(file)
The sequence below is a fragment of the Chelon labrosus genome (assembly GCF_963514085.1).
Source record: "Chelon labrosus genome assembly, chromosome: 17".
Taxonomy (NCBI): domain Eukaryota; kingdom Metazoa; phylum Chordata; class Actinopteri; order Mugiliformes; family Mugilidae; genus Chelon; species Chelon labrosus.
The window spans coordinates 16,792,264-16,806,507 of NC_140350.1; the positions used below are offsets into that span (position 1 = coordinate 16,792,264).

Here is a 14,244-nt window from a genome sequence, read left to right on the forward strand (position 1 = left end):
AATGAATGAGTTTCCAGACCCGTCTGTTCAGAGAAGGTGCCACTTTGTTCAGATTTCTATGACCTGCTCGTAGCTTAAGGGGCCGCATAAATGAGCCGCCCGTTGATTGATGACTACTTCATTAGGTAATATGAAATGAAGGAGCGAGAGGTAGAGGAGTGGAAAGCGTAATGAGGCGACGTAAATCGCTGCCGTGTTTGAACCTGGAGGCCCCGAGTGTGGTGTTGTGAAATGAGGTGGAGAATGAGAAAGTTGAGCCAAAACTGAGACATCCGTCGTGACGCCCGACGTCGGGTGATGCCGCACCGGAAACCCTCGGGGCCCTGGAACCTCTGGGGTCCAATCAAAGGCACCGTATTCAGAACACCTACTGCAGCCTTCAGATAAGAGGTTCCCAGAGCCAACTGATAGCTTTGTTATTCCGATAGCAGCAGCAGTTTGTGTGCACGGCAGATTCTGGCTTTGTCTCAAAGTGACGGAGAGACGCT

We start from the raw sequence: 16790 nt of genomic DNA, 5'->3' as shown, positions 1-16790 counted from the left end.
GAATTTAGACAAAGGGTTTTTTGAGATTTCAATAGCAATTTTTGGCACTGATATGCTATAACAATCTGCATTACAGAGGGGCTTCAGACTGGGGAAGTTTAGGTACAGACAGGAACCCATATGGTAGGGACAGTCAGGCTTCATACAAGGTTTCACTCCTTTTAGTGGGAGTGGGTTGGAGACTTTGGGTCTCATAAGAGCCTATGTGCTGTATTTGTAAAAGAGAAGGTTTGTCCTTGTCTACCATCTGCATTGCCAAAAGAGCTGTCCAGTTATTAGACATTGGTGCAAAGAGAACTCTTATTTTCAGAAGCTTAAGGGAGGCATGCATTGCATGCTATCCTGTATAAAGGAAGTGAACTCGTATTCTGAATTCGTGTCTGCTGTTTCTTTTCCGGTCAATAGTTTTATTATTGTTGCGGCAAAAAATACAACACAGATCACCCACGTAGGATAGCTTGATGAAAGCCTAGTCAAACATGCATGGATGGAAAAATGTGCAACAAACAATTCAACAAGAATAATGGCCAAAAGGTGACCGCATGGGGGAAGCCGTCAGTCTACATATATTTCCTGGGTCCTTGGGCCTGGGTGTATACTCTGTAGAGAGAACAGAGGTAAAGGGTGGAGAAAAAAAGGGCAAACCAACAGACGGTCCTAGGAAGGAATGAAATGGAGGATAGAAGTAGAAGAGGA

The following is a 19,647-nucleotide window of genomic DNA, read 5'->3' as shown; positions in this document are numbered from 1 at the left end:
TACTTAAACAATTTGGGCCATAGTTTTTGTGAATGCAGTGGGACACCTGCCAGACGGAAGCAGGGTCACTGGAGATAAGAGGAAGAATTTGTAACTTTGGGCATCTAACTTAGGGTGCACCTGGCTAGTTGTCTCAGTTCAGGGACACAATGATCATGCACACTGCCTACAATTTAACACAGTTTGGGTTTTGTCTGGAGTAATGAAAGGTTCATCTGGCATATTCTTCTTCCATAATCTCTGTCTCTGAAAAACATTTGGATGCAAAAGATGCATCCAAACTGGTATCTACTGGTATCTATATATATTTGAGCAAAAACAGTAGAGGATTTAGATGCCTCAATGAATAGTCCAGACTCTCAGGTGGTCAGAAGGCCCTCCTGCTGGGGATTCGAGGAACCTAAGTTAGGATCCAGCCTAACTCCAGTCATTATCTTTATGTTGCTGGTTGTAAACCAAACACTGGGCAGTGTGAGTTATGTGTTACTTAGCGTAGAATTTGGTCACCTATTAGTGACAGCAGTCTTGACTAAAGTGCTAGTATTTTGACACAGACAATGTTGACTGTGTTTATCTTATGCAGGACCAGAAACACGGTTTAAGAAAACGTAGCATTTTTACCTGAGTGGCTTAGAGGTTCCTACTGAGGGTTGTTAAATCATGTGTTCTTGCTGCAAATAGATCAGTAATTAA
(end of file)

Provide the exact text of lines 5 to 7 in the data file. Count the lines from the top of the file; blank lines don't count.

Here is a 14,244-nt window from a genome sequence, read left to right on the forward strand (position 1 = left end):
AATGAATGAGTTTCCAGACCCGTCTGTTCAGAGAAGGTGCCACTTTGTTCAGATTTCTATGACCTGCTCGTAGCTTAAGGGGCCGCATAAATGAGCCGCCCGTTGATTGATGACTACTTCATTAGGTAATATGAAATGAAGGAGCGAGAGGTAGAGGAGTGGAAAGCGTAATGAGGCGACGTAAATCGCTGCCGTGTTTGAACCTGGAGGCCCCGAGTGTGGTGTTGTGAAATGAGGTGGAGAATGAGAAAGTTGAGCCAAAACTGAGACATCCGTCGTGACGCCCGACGTCGGGTGATGCCGCACCGGAAACCCTCGGGGCCCTGGAACCTCTGGGGTCCAATCAAAGGCACCGTATTCAGAACACCTACTGCAGCCTTCAGATAAGAGGTTCCCAGAGCCAACTGATAGCTTTGTTATTCCGATAGCAGCAGCAGTTTGTGTGCACGGCAGATTCTGGCTTTGTCTCAAAGTGACGGAGAGACGCT

We start from the raw sequence: 16790 nt of genomic DNA, 5'->3' as shown, positions 1-16790 counted from the left end.